There was a time when we only saw security cameras in high security buildings, but it’s becoming more common to see the technology on residential properties. But with so many options out there, how do you know what's best for your home?

Lisa Batty is no stranger to break and enters. She says she has had a variety of things stolen from her property, including bicycles, a dirt bike, ice fishing equipment and tools, adding up to thousands of dollars.

But it wasn't last month when Batty's fence was damaged in a hit and run that she decided to install security cameras around her property.

The two cameras send alerts to her phone when there's movement in her yard, she can also talk to anyone around the cameras. They also make noises when movement is detected.

Her investment has already paid off; three days after the cameras were up she received a startling notification to her phone.

“[It showed] me that someone was in my yard, so I was viewing as this fellow came up he parked by my garage, he came up and he was scoping out the area,” Batty told CTV News. “The cameras started talking to him which freaked him out then he took off.”

The system cost Batty nearly $500, but Batty says it's worth every penny for the peace of mind.

“Being able to hold someone accountable. We’re on the hook now for this fence because we don't know who was responsible for hitting it. Just with all the losses it makes you feel a little bit better and scaring that one person off and scaring that one person off made it all worth it.”

With high property crime rates in Regina, the number of people and businesses investing in security systems is on the rise. Hillman Audio Video sells security cameras and alarm systems, mostly to commercial businesses.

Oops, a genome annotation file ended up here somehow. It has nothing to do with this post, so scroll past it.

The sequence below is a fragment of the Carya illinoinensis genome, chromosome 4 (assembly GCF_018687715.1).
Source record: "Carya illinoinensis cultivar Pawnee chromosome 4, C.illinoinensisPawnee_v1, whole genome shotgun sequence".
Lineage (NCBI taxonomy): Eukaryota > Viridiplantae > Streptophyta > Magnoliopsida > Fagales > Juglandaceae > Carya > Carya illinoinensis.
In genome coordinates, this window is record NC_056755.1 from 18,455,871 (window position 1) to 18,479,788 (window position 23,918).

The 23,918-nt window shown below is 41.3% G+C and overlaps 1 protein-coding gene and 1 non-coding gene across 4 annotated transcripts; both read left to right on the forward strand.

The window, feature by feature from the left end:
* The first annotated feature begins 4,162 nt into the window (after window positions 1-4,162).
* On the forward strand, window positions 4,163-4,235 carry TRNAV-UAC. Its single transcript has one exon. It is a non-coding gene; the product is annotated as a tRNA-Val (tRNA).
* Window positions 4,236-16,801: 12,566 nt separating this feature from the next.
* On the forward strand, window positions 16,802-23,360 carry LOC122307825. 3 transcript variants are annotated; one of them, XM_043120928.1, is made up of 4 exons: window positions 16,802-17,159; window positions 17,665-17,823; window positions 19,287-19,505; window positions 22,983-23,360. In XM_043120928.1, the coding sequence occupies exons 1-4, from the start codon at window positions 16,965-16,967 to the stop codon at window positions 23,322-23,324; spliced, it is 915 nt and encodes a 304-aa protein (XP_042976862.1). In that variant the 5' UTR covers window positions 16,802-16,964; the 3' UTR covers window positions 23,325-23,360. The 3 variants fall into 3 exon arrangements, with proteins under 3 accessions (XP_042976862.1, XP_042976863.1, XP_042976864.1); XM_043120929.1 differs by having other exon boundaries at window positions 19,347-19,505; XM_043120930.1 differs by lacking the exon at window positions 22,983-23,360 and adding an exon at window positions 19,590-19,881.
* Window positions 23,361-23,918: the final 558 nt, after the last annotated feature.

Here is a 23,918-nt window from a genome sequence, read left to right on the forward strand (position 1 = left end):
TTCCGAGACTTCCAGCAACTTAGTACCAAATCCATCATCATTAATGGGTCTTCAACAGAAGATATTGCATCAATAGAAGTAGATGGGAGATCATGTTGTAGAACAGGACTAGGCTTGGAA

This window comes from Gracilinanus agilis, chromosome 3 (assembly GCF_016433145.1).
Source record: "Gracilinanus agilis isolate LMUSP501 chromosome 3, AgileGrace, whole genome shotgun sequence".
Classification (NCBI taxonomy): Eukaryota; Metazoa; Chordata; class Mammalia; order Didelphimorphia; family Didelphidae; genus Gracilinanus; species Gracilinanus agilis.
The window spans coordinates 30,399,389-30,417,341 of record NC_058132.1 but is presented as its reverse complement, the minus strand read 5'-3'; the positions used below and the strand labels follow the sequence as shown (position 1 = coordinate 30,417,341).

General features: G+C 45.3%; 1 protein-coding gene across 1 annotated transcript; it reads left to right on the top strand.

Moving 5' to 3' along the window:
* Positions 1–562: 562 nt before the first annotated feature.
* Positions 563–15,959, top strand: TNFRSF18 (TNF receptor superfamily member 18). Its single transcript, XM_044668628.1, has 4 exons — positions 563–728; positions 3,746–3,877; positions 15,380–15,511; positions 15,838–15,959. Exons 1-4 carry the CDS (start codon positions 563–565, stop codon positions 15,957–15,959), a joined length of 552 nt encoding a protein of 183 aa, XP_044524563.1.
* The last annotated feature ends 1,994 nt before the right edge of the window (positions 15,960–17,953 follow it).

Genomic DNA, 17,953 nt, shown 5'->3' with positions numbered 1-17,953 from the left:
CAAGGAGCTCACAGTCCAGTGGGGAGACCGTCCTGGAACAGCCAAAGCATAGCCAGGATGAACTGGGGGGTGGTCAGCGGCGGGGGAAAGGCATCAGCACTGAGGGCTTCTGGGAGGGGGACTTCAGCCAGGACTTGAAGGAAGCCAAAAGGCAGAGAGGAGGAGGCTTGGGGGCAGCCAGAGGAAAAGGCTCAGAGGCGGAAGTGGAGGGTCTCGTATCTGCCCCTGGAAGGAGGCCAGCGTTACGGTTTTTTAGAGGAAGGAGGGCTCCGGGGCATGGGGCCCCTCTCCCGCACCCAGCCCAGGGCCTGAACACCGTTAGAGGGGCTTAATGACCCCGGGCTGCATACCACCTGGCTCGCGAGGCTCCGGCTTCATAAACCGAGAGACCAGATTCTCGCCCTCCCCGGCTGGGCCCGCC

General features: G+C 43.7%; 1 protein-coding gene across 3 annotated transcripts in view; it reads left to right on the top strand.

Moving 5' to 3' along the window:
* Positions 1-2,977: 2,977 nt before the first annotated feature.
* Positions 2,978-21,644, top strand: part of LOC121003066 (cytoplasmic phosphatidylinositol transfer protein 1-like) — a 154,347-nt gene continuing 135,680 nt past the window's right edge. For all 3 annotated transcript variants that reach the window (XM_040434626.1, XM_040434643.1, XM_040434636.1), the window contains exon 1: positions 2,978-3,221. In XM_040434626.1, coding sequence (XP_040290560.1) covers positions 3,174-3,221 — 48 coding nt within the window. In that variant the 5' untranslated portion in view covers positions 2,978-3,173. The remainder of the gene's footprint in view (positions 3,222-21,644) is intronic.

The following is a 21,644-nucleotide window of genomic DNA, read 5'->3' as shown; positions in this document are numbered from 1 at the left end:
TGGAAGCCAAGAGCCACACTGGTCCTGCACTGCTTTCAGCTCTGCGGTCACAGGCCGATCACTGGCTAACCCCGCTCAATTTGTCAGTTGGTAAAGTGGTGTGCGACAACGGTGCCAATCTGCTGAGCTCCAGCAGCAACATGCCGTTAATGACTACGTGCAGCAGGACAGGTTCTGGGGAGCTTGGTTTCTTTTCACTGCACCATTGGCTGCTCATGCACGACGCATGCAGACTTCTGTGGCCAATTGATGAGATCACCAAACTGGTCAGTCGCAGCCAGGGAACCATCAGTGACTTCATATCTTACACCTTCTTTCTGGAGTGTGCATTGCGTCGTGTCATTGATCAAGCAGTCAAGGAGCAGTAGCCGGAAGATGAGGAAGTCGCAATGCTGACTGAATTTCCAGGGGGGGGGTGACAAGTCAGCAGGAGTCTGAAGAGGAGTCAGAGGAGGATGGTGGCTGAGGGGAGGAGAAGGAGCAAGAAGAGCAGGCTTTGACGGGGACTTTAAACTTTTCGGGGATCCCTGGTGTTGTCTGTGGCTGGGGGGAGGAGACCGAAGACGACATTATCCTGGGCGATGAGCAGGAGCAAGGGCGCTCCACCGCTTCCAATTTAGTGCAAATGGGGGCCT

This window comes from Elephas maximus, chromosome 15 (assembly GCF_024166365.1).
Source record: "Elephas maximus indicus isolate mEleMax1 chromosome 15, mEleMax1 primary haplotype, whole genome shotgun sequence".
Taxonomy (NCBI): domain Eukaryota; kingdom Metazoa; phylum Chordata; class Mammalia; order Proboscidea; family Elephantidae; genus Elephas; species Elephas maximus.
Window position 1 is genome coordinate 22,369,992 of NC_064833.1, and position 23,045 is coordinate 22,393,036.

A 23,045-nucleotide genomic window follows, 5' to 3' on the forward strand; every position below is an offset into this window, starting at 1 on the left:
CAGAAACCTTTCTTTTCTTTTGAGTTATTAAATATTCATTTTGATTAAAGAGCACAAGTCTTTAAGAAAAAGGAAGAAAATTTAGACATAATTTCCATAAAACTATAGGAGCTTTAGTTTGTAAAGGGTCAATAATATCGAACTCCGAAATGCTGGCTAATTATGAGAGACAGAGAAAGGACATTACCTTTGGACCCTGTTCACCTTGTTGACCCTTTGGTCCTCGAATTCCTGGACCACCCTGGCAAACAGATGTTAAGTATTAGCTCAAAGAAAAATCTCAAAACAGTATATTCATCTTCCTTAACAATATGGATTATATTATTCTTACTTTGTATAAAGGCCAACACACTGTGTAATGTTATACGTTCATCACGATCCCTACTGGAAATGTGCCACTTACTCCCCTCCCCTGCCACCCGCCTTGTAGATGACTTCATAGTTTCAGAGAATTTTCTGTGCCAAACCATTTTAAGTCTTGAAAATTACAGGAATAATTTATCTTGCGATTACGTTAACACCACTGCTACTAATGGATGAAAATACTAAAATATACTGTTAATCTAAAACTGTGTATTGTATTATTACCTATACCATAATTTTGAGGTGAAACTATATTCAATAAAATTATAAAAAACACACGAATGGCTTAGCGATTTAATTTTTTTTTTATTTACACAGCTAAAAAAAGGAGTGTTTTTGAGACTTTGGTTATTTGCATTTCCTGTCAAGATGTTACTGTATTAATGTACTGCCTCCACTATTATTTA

"Surveillance is a deterrent,” Rob Arnold says. “Surveillance cameras don't stop the bad guys, but it certainly puts another thought in their head before they're going to do bad things."

Tech expert Curtis Paradis says most consumer security cameras work well and can generally be affordable. He says the biggest cost to consumers is the monthly fee.

“You might be paying an additional $10 a month. Some camera systems even charge you more per month is per camera you put in.”

Paradis says some cameras come with features that allow you to check the temperature of your home, send notifications to your phone and can be connected to your alarm system.

“You can be half way across the world but still know your house is fine the temperature is fine, that's some great peace of mind, instead of the old standby way which is hope it's still there when you get home.”

Regina police say security cameras do help with their investigations-- but at the end of the day they don't hand over the suspect.

“In the end, it can just be an image of a person and we have to identify who that person is. The quality certainly will make a difference in identifying somebody,” Cst. Devon Sterling of the RPS said.

But for Batty, home security cameras just go along with the changing of the times.

“This is a poor location, there's no lighting in the back here by an open field so I do feel that we may get targeted a little more than some other people because of the location.”

But installing cameras might deter the intruder from getting inside your home.